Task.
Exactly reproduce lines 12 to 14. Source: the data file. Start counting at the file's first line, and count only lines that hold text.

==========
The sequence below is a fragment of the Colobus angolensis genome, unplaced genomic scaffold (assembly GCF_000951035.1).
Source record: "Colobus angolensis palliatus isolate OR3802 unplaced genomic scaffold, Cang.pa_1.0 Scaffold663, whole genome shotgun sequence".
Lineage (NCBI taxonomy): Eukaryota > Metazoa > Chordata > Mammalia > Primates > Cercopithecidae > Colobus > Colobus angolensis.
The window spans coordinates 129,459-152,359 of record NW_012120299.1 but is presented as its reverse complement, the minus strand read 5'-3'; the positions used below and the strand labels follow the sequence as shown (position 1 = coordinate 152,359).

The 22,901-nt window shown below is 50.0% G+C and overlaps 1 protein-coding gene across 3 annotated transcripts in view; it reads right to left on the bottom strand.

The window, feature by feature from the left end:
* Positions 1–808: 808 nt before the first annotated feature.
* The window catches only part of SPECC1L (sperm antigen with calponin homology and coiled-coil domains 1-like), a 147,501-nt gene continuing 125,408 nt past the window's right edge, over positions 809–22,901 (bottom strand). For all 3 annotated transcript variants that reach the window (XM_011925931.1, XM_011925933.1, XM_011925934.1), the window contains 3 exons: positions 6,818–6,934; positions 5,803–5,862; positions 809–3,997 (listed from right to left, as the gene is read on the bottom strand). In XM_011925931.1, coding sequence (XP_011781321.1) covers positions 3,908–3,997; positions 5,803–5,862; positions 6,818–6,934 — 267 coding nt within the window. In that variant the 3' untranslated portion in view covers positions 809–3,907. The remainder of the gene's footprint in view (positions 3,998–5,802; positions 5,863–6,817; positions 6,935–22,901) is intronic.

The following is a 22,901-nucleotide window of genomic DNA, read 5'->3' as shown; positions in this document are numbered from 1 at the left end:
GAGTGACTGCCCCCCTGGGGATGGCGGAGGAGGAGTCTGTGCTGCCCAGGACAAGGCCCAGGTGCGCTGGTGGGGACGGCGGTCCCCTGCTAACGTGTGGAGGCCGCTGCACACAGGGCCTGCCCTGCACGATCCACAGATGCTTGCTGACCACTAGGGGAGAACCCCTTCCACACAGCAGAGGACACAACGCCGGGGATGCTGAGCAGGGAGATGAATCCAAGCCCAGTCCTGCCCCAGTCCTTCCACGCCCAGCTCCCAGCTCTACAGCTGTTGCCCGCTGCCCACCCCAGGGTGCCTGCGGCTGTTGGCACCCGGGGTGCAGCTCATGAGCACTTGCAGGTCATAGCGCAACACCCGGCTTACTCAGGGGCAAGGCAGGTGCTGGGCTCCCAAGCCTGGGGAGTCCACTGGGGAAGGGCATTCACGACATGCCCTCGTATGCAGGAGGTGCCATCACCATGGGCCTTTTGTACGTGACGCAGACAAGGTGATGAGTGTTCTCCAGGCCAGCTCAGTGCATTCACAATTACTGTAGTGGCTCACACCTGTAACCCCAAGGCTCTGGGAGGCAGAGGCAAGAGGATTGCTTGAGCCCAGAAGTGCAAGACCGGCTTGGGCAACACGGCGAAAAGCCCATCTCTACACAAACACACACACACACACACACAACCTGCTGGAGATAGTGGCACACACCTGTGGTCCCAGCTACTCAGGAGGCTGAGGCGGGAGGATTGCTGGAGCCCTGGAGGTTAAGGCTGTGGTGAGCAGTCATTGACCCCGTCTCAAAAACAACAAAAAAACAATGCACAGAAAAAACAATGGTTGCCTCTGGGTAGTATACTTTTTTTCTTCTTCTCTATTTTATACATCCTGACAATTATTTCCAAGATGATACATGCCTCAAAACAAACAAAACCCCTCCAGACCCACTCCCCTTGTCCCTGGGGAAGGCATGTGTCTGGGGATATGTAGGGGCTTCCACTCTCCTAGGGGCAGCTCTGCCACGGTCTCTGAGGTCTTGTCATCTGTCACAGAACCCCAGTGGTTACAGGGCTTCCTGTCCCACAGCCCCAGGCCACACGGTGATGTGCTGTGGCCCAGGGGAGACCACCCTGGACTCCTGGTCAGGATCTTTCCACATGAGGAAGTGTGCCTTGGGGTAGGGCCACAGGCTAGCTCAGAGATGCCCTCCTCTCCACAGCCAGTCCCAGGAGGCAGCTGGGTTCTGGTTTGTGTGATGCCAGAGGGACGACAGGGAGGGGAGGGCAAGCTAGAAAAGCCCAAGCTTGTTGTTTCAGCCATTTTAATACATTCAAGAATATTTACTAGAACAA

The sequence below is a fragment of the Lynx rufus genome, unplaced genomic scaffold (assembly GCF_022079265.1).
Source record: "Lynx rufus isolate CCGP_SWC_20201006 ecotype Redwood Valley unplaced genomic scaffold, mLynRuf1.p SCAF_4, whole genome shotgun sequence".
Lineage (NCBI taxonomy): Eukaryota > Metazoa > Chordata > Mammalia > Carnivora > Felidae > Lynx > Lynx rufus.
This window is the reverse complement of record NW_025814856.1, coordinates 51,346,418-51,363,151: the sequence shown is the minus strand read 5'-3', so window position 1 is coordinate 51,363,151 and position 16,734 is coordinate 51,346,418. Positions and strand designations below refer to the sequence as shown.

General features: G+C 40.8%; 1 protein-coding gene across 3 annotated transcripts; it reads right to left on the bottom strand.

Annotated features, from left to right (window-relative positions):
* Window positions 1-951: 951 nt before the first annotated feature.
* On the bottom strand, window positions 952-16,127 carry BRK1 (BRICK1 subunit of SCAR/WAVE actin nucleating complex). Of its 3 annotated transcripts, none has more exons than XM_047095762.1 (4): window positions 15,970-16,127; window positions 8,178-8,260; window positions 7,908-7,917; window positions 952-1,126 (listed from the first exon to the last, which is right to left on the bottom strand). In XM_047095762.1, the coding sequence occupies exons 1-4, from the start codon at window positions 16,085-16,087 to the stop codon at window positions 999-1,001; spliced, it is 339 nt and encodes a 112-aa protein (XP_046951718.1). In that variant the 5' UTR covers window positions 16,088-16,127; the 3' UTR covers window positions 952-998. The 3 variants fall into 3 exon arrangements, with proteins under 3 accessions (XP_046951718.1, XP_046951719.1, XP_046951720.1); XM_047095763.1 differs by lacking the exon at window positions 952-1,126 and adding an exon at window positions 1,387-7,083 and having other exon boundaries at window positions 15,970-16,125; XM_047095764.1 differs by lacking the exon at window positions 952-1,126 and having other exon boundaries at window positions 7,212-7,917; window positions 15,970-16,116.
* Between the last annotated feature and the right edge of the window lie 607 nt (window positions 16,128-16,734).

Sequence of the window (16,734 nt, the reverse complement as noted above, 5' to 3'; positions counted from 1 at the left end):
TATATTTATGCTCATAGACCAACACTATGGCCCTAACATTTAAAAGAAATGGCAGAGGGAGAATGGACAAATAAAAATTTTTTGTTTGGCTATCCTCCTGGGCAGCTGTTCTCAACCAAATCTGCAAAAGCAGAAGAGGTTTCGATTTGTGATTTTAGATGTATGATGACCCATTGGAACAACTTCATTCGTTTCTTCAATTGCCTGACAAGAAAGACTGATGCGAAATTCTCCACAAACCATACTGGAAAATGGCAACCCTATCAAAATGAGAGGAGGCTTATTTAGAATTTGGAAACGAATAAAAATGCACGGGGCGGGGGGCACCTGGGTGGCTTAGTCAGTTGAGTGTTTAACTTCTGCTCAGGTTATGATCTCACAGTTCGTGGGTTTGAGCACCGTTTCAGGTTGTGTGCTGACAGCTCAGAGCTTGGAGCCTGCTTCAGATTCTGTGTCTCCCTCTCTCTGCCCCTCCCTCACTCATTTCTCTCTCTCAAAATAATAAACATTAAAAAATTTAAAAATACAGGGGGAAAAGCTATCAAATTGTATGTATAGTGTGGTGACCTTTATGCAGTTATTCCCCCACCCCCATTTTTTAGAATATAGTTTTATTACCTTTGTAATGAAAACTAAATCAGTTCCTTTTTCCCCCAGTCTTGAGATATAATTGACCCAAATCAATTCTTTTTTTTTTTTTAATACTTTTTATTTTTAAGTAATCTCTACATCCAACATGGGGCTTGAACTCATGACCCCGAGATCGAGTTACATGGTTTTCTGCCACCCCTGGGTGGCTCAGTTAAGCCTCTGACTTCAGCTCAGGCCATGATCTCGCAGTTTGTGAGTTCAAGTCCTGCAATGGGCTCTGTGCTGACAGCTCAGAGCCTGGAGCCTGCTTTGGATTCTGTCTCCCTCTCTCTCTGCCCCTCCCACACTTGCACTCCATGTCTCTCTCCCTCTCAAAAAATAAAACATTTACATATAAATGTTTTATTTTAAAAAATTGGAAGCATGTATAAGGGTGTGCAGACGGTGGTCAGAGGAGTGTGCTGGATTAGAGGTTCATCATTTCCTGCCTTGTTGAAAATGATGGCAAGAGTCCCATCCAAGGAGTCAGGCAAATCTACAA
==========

Source record: "Lynx rufus isolate CCGP_SWC_20201006 ecotype Redwood Valley unplaced genomic scaffold, mLynRuf1.p SCAF_4, whole genome shotgun sequence".
Lineage (NCBI taxonomy): Eukaryota > Metazoa > Chordata > Mammalia > Carnivora > Felidae > Lynx > Lynx rufus.
This window is the reverse complement of record NW_025814856.1, coordinates 51,346,418-51,363,151: the sequence shown is the minus strand read 5'-3', so window position 1 is coordinate 51,363,151 and position 16,734 is coordinate 51,346,418. Positions and strand designations below refer to the sequence as shown.